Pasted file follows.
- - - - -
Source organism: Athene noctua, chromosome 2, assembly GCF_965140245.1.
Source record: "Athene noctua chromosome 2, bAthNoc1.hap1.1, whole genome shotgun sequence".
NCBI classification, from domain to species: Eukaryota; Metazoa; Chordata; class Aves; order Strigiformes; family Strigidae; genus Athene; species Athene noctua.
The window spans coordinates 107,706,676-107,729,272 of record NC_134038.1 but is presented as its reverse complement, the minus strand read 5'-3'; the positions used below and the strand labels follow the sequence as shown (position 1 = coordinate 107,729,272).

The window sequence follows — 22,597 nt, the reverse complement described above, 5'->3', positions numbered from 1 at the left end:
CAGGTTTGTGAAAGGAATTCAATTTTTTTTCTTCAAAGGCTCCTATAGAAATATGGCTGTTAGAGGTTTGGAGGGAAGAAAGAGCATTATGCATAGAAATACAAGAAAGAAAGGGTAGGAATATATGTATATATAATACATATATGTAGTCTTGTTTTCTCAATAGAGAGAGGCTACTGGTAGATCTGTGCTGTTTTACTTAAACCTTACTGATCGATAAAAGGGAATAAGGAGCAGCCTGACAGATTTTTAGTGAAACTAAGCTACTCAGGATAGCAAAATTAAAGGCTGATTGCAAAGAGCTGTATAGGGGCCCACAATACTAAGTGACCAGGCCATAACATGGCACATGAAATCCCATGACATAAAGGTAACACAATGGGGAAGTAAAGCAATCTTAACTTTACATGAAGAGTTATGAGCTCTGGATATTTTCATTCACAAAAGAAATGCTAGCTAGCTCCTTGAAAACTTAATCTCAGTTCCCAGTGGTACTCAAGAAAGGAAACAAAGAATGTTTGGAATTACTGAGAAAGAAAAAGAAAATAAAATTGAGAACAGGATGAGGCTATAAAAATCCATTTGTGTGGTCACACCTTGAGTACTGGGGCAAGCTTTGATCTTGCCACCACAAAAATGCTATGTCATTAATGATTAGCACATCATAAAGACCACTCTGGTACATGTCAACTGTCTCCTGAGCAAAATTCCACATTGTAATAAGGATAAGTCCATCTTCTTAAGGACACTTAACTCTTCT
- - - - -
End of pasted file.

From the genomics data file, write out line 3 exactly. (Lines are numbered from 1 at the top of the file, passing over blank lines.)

NCBI classification, from domain to species: Eukaryota; Metazoa; Chordata; class Aves; order Strigiformes; family Strigidae; genus Athene; species Athene noctua.